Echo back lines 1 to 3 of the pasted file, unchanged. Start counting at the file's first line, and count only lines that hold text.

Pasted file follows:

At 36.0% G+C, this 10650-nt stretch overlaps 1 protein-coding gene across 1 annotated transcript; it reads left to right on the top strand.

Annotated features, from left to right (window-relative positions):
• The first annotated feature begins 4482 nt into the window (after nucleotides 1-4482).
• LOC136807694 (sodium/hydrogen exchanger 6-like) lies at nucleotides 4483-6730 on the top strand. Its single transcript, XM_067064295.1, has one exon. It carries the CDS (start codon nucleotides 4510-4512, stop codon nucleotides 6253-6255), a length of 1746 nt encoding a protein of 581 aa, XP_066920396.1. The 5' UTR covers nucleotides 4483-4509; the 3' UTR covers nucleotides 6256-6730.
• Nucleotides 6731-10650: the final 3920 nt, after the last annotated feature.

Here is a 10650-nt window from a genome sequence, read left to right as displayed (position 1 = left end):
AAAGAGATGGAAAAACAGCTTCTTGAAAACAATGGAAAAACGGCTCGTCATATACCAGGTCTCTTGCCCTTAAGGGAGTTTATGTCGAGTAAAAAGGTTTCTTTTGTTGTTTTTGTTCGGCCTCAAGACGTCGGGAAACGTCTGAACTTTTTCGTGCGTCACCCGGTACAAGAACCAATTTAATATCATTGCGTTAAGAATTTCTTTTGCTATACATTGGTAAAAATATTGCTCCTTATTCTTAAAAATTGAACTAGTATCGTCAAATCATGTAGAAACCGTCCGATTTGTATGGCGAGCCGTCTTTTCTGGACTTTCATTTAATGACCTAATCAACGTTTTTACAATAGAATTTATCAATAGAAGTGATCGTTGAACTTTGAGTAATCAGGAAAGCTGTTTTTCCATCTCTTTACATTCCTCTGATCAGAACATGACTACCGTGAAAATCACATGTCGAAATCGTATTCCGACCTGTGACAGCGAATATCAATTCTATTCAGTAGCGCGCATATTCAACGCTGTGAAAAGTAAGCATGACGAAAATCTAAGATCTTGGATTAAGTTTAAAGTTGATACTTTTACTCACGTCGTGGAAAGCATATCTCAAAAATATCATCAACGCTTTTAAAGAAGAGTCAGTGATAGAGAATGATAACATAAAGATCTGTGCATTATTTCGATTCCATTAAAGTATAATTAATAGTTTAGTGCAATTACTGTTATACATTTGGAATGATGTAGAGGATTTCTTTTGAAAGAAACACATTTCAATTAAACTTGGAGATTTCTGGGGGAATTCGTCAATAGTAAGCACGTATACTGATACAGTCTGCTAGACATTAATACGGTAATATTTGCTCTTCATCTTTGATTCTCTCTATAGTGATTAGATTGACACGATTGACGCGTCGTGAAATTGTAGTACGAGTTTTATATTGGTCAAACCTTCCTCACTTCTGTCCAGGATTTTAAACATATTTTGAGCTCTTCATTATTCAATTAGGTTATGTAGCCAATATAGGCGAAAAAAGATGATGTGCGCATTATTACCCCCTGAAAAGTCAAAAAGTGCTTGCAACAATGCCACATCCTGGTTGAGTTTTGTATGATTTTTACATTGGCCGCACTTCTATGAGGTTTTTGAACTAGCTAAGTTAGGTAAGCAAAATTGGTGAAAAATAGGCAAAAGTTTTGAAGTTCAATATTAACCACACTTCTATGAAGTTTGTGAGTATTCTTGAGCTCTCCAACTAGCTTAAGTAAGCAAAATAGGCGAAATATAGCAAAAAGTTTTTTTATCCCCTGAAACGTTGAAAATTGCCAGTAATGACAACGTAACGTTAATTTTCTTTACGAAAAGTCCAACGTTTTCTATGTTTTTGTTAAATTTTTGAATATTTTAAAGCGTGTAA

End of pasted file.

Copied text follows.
At 36.0% G+C, this 10650-nt stretch overlaps 1 protein-coding gene across 1 annotated transcript; it reads left to right on the top strand.

Annotated features, from left to right (window-relative positions):
• The first annotated feature begins 4482 nt into the window (after nucleotides 1-4482).